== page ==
The Turkish military has fired on Syria 87 times in recent weeks, killing 12 Syrian soldiers and destroying several tanks, supposedly in retaliation for Syrian shells and mortars landing across the border into Turkish territory.
Turkey has been firing on Syria ever since Syrian shells killed five Turkish civilians in early October. Ankara continues to claim its ongoing cross-border attacks are merely retaliatory, but its response has been disproportionate and many observers think Turkey has ulterior motives and is vying for a NATO intervention.
Turkey has experienced destabilizing effects from Syria’s bloody civil conflict, but its decision early on to aid and arm Syrian rebel fighters trying to overthrow the Assad regime was irresponsible, and also could potentially prompt an outbreak of war.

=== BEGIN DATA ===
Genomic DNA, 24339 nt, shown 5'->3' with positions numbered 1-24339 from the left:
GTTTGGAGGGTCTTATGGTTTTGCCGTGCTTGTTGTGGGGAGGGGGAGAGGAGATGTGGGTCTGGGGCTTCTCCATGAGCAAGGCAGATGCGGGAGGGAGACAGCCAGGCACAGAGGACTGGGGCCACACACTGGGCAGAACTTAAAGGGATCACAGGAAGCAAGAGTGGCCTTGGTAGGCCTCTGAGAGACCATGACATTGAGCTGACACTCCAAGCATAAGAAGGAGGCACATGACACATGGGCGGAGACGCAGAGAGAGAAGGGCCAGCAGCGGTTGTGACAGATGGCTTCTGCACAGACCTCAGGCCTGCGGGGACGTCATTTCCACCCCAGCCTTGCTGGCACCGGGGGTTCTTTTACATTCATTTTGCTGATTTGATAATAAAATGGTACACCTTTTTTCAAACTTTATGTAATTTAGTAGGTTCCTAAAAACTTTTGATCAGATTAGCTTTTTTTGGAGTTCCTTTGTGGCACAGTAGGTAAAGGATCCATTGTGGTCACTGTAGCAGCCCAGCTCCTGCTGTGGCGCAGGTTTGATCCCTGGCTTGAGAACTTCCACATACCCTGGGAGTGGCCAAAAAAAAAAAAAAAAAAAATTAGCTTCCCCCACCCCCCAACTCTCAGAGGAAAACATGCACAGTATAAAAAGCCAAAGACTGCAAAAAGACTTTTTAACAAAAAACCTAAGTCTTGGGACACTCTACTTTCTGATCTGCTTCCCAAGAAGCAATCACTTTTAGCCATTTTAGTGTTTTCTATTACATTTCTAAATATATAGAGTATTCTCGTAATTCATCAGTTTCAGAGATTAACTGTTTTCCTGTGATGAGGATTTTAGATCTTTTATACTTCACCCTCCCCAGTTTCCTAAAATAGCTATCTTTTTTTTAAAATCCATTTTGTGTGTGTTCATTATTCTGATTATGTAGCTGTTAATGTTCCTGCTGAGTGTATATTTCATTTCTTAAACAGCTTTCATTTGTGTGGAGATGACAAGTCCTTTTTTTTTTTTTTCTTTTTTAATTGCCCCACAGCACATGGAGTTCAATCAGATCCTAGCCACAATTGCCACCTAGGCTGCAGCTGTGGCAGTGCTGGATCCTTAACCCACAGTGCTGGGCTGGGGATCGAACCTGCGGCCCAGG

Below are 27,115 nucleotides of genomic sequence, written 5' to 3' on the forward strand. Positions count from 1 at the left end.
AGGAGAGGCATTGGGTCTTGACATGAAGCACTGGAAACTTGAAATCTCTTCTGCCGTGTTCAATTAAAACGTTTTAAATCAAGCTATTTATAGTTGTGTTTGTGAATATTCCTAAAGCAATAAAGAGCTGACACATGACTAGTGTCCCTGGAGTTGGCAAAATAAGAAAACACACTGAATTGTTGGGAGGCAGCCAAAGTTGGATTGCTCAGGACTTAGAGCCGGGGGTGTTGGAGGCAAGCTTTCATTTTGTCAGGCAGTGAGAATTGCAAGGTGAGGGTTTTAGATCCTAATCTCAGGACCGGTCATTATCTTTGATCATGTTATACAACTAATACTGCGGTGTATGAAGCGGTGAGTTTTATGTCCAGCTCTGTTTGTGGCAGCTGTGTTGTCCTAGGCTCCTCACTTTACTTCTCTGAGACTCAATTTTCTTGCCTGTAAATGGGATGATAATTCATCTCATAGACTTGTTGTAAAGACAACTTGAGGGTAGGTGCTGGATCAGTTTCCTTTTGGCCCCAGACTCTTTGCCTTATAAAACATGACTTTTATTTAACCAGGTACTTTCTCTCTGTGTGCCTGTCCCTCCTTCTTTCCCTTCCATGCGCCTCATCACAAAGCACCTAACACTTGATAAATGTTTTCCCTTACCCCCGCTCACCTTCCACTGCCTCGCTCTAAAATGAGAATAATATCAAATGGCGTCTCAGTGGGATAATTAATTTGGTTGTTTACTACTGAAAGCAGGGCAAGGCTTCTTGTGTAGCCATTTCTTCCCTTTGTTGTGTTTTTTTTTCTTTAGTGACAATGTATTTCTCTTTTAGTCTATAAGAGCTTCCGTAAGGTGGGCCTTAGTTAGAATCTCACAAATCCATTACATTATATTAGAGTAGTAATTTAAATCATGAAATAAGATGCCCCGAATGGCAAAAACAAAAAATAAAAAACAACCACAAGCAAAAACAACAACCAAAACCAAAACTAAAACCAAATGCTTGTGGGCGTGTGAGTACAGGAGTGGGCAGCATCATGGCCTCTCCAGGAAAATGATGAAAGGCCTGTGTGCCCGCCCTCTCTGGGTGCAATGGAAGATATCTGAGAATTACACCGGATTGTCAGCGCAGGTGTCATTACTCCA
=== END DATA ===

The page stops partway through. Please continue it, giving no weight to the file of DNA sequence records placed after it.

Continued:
Ankara may want an escalation in the stand-off with Syria, but there will be no NATO war without US backing. Although the US has been meddling in Syria’s conflict – by sending aid to the rebel fighters and fueling the violence – many in the US still don’t see an outbreak of war in Syria as workable.
The sectarian nature of the conflict brings back very fresh memories of the power vacuum and subsequent descent into chaos that broke out in Iraq. Furthermore, the opposition has elements of extremism and even al-Qaeda in it, and there’s no viable organized opposition for anyone to support.
Half measures like imposing a no-fly zone would also worsen the situation, given Assad’s considerable anti-aircraft capabilities, which are located in urban areas, putting more civilians at risk if the US were to try to take them out. This is also likely to expand the conflict outside Syria’s borders, something even war planners aren’t willing to risk.